Here's a biggie: A CRPG is what you make it.
Every time you are given a choice within a game, you are given another choice alongside it. You are not just given the choice to go to location A first, or location B, to blag your way out of a fight or get stuck in, to behead the traitor or forgive him. You are also given the choice of whether or not it is a roleplaying game.
That is to say: you are given the choice to do what will get you the most in-game benefit, or do what the character you are playing would do. The two are not always mutually exclusive, but there will often be times when they don't match up.
Here's a fairly hefty and generalisation filled chunk of example.
Most games presented as CRPGs (certainly in the non JRPG mold) have a slew of exciting things you can do away from the major storyline; running errands for lazy townsfolk, hunting, working for law enforcement or other organisations, etc. These will net rewards, in the shape of cash and kit, they may affect the way various factions in the game percieve your character, and in most cases they will also provide either XP in themselves, or extra opportunities to earn XP to advance your character's stats.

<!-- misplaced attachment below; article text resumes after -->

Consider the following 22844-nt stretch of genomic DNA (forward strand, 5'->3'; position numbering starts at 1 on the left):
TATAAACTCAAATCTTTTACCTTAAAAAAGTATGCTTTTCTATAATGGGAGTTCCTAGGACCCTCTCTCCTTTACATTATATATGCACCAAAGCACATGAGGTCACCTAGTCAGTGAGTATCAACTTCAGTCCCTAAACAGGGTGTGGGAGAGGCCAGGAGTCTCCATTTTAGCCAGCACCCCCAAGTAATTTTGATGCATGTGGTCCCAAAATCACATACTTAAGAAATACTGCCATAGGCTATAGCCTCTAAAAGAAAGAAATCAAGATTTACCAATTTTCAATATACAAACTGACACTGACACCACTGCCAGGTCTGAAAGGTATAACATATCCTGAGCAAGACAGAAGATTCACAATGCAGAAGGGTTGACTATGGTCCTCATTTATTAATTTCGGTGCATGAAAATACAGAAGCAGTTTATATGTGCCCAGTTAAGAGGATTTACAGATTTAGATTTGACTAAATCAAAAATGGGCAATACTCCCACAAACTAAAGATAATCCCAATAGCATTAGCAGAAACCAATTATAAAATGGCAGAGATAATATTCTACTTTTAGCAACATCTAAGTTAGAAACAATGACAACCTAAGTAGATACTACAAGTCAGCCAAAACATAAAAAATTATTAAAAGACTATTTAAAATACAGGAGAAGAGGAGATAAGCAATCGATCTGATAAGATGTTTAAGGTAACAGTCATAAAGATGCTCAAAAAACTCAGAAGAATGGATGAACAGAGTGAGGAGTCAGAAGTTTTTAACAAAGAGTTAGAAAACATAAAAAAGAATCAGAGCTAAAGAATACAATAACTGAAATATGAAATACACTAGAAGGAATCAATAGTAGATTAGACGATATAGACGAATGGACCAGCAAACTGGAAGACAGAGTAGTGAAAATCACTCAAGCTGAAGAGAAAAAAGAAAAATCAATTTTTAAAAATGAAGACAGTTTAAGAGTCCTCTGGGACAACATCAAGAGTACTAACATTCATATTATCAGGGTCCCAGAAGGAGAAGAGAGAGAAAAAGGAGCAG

They are also, it should be remembered, a fair chunk of the content you paid for when you bought the game.
But are they what your character would do?
There are some games where there is genuine in character encouragement to get out and bimble about doing stuff. Morrowind, for example, opens with the PC being sent to meet a contact/handler in a foreign town, who informs you that he wants you to get out there, blend in with the locals, make a bit of a name for yourself and get trained up and kitted out before he'll set you on the mission the powers that be have in mind for you. The main plot situation is simmering, but has been for years and there's no great rush to fix it, just a sense that it needs fixing at some point in the not too distant future. Obviously there are still IC decisions to be made about what quests to take, who to side with in certain situations, etc, but the decision to do sidequests and level up seems natural because you've been told, in character to do so.
One of the biggest problems I had with it's sequel, Oblivion (a game which I should point out that I adore none the less, more on why in another post...) is that the opposite is true. There's a crisis happening right now, lives are being lost, you have a job to do saving the world, so why would you involve yourself in tales of adultry, petty theft, and sexual harrassment in the mages guild?
Then, of course, there's Mass Effect 2. Oh what a beauty. There are plenty of sidequests that pop up in the game -many of them designed to have an emotional connection for the PC- in between the main missions to assemble and ensure the loyalty of a team of high-end misfits. You'd better prioritise them carefully though, too much faffing about at the wrong times can lead to pretty serious punishment, although that punishment only carries any weight if you're emotionally invested in the story and the characters.
So you only have to think like a roleplayer if you're roleplaying.